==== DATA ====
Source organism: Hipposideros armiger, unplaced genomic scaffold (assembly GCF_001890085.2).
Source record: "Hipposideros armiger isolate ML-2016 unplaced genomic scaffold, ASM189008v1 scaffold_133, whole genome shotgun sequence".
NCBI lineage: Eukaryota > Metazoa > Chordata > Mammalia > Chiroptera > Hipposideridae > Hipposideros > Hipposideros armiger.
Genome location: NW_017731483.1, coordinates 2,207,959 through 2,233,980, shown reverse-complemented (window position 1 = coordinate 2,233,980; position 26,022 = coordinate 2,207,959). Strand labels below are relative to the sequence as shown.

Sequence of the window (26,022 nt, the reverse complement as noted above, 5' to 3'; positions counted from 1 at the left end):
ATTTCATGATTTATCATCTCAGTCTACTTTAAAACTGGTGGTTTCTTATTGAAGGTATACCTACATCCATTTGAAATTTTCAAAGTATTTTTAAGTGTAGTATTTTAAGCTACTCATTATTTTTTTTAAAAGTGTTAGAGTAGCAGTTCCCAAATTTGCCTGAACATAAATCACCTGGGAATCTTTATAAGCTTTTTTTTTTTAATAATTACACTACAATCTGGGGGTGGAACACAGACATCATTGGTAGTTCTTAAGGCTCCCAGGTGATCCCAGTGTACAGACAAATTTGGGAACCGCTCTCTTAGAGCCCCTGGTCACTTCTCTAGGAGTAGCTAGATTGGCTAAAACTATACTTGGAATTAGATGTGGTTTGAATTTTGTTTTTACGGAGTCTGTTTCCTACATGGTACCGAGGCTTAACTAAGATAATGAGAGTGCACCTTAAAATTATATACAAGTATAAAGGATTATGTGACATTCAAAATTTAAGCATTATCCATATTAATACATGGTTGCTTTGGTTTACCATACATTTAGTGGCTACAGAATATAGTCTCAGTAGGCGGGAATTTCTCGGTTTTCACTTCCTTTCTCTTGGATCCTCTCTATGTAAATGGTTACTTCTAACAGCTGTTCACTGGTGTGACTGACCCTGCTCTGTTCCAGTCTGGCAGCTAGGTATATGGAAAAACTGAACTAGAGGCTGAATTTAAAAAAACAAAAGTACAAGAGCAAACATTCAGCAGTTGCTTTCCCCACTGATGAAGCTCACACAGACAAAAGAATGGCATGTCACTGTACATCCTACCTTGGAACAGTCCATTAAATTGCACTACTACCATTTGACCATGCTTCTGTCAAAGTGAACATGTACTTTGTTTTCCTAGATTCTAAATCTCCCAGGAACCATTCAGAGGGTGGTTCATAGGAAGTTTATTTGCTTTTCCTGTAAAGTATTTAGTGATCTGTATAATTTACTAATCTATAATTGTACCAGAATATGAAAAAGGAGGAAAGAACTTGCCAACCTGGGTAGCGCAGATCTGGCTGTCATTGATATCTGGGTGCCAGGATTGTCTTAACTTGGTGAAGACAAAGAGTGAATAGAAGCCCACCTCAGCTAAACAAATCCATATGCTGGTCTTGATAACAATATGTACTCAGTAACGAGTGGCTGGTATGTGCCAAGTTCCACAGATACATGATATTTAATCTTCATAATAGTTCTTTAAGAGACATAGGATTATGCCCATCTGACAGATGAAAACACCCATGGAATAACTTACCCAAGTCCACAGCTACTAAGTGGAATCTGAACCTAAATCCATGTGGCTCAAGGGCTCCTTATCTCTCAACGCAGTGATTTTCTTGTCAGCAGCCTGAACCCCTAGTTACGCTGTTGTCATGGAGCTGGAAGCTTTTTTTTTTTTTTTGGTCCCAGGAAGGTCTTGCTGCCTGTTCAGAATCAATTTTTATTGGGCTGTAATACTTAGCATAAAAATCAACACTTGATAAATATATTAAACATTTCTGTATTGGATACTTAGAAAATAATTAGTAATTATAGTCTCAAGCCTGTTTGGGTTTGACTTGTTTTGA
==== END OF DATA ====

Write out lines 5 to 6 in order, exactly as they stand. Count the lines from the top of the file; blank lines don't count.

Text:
Sequence of the window (26,022 nt, the reverse complement as noted above, 5' to 3'; positions counted from 1 at the left end):
ATTTCATGATTTATCATCTCAGTCTACTTTAAAACTGGTGGTTTCTTATTGAAGGTATACCTACATCCATTTGAAATTTTCAAAGTATTTTTAAGTGTAGTATTTTAAGCTACTCATTATTTTTTTTAAAAGTGTTAGAGTAGCAGTTCCCAAATTTGCCTGAACATAAATCACCTGGGAATCTTTATAAGCTTTTTTTTTTTAATAATTACACTACAATCTGGGGGTGGAACACAGACATCATTGGTAGTTCTTAAGGCTCCCAGGTGATCCCAGTGTACAGACAAATTTGGGAACCGCTCTCTTAGAGCCCCTGGTCACTTCTCTAGGAGTAGCTAGATTGGCTAAAACTATACTTGGAATTAGATGTGGTTTGAATTTTGTTTTTACGGAGTCTGTTTCCTACATGGTACCGAGGCTTAACTAAGATAATGAGAGTGCACCTTAAAATTATATACAAGTATAAAGGATTATGTGACATTCAAAATTTAAGCATTATCCATATTAATACATGGTTGCTTTGGTTTACCATACATTTAGTGGCTACAGAATATAGTCTCAGTAGGCGGGAATTTCTCGGTTTTCACTTCCTTTCTCTTGGATCCTCTCTATGTAAATGGTTACTTCTAACAGCTGTTCACTGGTGTGACTGACCCTGCTCTGTTCCAGTCTGGCAGCTAGGTATATGGAAAAACTGAACTAGAGGCTGAATTTAAAAAAACAAAAGTACAAGAGCAAACATTCAGCAGTTGCTTTCCCCACTGATGAAGCTCACACAGACAAAAGAATGGCATGTCACTGTACATCCTACCTTGGAACAGTCCATTAAATTGCACTACTACCATTTGACCATGCTTCTGTCAAAGTGAACATGTACTTTGTTTTCCTAGATTCTAAATCTCCCAGGAACCATTCAGAGGGTGGTTCATAGGAAGTTTATTTGCTTTTCCTGTAAAGTATTTAGTGATCTGTATAATTTACTAATCTATAATTGTACCAGAATATGAAAAAGGAGGAAAGAACTTGCCAACCTGGGTAGCGCAGATCTGGCTGTCATTGATATCTGGGTGCCAGGATTGTCTTAACTTGGTGAAGACAAAGAGTGAATAGAAGCCCACCTCAGCTAAACAAATCCATATGCTGGTCTTGATAACAATATGTACTCAGTAACGAGTGGCTGGTATGTGCCAAGTTCCACAGATACATGATATTTAATCTTCATAATAGTTCTTTAAGAGACATAGGATTATGCCCATCTGACAGATGAAAACACCCATGGAATAACTTACCCAAGTCCACAGCTACTAAGTGGAATCTGAACCTAAATCCATGTGGCTCAAGGGCTCCTTATCTCTCAACGCAGTGATTTTCTTGTCAGCAGCCTGAACCCCTAGTTACGCTGTTGTCATGGAGCTGGAAGCTTTTTTTTTTTTTTTGGTCCCAGGAAGGTCTTGCTGCCTGTTCAGAATCAATTTTTATTGGGCTGTAATACTTAGCATAAAAATCAACACTTGATAAATATATTAAACATTTCTGTATTGGATACTTAGAAAATAATTAGTAATTATAGTCTCAAGCCTGTTTGGGTTTGACTTGTTTTGA